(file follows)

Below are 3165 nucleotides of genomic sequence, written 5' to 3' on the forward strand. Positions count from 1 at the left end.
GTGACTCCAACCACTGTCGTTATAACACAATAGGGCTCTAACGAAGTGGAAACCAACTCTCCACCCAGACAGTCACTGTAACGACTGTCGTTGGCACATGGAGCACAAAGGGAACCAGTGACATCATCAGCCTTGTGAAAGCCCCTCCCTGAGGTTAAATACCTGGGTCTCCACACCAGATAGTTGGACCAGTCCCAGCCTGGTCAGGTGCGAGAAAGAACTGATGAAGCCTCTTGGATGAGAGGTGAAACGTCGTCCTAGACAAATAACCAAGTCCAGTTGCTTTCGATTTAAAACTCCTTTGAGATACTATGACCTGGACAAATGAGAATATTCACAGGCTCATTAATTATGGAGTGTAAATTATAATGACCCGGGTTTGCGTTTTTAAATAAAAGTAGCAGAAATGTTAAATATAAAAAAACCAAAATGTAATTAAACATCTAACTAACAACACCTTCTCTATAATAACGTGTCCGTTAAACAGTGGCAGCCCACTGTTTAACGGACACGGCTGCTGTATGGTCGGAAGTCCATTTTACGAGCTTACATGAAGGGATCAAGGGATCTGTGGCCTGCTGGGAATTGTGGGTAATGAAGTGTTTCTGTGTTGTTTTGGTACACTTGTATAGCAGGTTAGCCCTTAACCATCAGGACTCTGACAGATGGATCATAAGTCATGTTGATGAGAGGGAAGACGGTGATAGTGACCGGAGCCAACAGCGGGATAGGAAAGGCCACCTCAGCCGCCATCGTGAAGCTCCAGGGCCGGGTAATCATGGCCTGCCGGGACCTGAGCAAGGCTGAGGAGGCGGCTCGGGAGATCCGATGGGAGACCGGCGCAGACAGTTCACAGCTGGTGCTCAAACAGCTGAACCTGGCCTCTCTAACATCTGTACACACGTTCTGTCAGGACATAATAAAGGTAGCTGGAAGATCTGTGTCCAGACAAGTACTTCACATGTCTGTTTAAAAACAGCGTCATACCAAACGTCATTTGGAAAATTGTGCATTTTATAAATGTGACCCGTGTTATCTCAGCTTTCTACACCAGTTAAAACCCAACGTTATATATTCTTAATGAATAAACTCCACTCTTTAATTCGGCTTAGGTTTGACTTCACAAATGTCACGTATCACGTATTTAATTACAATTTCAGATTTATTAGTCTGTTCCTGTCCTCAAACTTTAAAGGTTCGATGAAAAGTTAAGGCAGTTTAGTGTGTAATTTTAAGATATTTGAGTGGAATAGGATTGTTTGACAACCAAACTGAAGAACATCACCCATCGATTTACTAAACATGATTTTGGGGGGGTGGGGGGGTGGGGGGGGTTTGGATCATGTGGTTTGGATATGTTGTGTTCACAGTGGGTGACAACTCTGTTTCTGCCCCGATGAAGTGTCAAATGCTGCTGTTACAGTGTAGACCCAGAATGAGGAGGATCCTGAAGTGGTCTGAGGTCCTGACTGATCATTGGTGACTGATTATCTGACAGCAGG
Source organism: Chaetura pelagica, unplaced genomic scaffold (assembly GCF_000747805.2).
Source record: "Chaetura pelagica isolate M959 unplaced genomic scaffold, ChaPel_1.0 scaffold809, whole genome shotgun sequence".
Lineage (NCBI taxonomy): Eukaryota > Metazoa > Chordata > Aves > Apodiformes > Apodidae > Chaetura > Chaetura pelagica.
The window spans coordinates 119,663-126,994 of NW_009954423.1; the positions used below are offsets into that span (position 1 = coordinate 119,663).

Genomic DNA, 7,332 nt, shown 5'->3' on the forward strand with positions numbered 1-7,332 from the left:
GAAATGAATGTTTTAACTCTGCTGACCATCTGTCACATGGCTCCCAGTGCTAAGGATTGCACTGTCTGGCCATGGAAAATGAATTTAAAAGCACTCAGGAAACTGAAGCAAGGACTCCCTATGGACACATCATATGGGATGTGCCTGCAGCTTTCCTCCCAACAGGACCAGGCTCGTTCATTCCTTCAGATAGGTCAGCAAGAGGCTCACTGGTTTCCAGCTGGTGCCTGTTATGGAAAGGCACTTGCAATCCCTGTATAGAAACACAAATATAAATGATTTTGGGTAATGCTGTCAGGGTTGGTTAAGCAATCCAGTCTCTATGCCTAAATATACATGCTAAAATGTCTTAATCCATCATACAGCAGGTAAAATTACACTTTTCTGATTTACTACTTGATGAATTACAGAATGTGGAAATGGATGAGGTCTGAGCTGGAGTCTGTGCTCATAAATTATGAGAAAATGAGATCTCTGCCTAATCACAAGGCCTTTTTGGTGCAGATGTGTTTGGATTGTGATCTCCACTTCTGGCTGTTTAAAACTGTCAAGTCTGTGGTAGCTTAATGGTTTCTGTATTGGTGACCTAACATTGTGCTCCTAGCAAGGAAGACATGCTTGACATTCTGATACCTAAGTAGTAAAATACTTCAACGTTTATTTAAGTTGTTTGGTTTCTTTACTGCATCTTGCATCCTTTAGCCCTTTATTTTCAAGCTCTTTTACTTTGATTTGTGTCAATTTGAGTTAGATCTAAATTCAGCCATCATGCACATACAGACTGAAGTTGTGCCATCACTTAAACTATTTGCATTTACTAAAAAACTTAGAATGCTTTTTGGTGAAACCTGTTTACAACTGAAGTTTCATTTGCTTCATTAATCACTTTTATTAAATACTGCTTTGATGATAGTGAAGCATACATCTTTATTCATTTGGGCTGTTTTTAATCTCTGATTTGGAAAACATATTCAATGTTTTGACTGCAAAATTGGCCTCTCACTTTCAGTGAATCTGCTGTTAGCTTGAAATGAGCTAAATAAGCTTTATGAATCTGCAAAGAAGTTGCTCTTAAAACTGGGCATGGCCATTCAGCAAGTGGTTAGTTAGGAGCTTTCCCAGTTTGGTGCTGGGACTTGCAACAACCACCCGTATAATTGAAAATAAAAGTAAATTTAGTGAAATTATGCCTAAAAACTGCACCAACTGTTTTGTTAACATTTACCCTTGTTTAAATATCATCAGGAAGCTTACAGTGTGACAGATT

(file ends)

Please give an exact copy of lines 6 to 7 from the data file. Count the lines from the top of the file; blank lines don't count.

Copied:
The window spans coordinates 119,663-126,994 of NW_009954423.1; the positions used below are offsets into that span (position 1 = coordinate 119,663).

Genomic DNA, 7,332 nt, shown 5'->3' on the forward strand with positions numbered 1-7,332 from the left: